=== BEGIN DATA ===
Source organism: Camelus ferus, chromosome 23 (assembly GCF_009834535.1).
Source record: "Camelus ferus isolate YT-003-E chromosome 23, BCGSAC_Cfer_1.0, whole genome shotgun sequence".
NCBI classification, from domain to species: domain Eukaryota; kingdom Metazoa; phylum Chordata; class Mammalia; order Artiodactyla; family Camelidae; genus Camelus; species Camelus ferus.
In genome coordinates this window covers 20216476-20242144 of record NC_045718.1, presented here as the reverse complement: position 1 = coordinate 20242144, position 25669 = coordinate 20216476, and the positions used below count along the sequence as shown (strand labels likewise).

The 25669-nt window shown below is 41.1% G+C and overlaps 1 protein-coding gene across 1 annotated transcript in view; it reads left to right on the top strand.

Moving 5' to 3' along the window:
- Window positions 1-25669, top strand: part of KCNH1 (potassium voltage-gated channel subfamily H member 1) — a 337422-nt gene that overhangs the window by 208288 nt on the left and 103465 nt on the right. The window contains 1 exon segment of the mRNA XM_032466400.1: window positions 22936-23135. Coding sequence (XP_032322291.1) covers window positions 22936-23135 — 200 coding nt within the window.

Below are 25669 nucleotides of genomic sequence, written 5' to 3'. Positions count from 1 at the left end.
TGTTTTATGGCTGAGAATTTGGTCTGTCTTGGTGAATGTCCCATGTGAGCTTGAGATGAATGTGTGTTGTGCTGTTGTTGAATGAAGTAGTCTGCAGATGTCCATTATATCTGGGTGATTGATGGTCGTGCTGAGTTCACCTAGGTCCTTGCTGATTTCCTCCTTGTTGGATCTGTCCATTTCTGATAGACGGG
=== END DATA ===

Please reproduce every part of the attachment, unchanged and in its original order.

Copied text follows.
Source organism: Camelus ferus, chromosome 23 (assembly GCF_009834535.1).
Source record: "Camelus ferus isolate YT-003-E chromosome 23, BCGSAC_Cfer_1.0, whole genome shotgun sequence".
NCBI classification, from domain to species: domain Eukaryota; kingdom Metazoa; phylum Chordata; class Mammalia; order Artiodactyla; family Camelidae; genus Camelus; species Camelus ferus.
In genome coordinates this window covers 20216476-20242144 of record NC_045718.1, presented here as the reverse complement: position 1 = coordinate 20242144, position 25669 = coordinate 20216476, and the positions used below count along the sequence as shown (strand labels likewise).

The 25669-nt window shown below is 41.1% G+C and overlaps 1 protein-coding gene across 1 annotated transcript in view; it reads left to right on the top strand.

Moving 5' to 3' along the window:
- Window positions 1-25669, top strand: part of KCNH1 (potassium voltage-gated channel subfamily H member 1) — a 337422-nt gene that overhangs the window by 208288 nt on the left and 103465 nt on the right. The window contains 1 exon segment of the mRNA XM_032466400.1: window positions 22936-23135. Coding sequence (XP_032322291.1) covers window positions 22936-23135 — 200 coding nt within the window.

Below are 25669 nucleotides of genomic sequence, written 5' to 3'. Positions count from 1 at the left end.
TGTTTTATGGCTGAGAATTTGGTCTGTCTTGGTGAATGTCCCATGTGAGCTTGAGATGAATGTGTGTTGTGCTGTTGTTGAATGAAGTAGTCTGCAGATGTCCATTATATCTGGGTGATTGATGGTCGTGCTGAGTTCACCTAGGTCCTTGCTGATTTCCTCCTTGTTGGATCTGTCCATTTCTGATAGACGGG